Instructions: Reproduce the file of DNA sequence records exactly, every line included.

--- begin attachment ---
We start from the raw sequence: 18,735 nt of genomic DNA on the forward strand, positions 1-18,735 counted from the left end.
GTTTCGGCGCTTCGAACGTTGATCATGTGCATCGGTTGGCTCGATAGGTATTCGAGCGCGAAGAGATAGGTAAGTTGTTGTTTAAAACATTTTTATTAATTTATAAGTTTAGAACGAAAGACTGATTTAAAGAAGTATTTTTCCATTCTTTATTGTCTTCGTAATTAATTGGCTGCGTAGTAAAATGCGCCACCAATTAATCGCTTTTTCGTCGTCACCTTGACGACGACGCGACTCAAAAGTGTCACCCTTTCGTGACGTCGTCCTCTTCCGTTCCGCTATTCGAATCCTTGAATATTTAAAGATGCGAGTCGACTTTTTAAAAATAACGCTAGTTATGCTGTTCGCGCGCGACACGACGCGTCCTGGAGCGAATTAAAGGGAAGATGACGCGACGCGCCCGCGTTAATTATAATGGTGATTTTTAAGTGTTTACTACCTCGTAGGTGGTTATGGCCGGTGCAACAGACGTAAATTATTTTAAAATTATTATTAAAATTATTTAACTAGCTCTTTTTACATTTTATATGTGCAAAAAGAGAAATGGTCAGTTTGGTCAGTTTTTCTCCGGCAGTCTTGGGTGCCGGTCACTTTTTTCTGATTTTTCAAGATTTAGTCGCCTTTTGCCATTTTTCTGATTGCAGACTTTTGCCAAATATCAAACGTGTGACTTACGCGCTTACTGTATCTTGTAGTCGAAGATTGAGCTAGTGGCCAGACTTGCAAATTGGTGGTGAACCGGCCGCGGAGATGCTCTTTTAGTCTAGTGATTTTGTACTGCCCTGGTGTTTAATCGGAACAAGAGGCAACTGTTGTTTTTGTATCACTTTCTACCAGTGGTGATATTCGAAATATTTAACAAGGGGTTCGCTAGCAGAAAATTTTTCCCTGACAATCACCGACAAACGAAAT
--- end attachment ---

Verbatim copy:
We start from the raw sequence: 18,735 nt of genomic DNA on the forward strand, positions 1-18,735 counted from the left end.
GTTTCGGCGCTTCGAACGTTGATCATGTGCATCGGTTGGCTCGATAGGTATTCGAGCGCGAAGAGATAGGTAAGTTGTTGTTTAAAACATTTTTATTAATTTATAAGTTTAGAACGAAAGACTGATTTAAAGAAGTATTTTTCCATTCTTTATTGTCTTCGTAATTAATTGGCTGCGTAGTAAAATGCGCCACCAATTAATCGCTTTTTCGTCGTCACCTTGACGACGACGCGACTCAAAAGTGTCACCCTTTCGTGACGTCGTCCTCTTCCGTTCCGCTATTCGAATCCTTGAATATTTAAAGATGCGAGTCGACTTTTTAAAAATAACGCTAGTTATGCTGTTCGCGCGCGACACGACGCGTCCTGGAGCGAATTAAAGGGAAGATGACGCGACGCGCCCGCGTTAATTATAATGGTGATTTTTAAGTGTTTACTACCTCGTAGGTGGTTATGGCCGGTGCAACAGACGTAAATTATTTTAAAATTATTATTAAAATTATTTAACTAGCTCTTTTTACATTTTATATGTGCAAAAAGAGAAATGGTCAGTTTGGTCAGTTTTTCTCCGGCAGTCTTGGGTGCCGGTCACTTTTTTCTGATTTTTCAAGATTTAGTCGCCTTTTGCCATTTTTCTGATTGCAGACTTTTGCCAAATATCAAACGTGTGACTTACGCGCTTACTGTATCTTGTAGTCGAAGATTGAGCTAGTGGCCAGACTTGCAAATTGGTGGTGAACCGGCCGCGGAGATGCTCTTTTAGTCTAGTGATTTTGTACTGCCCTGGTGTTTAATCGGAACAAGAGGCAACTGTTGTTTTTGTATCACTTTCTACCAGTGGTGATATTCGAAATATTTAACAAGGGGTTCGCTAGCAGAAAATTTTTCCCTGACAATCACCGACAAACGAAAT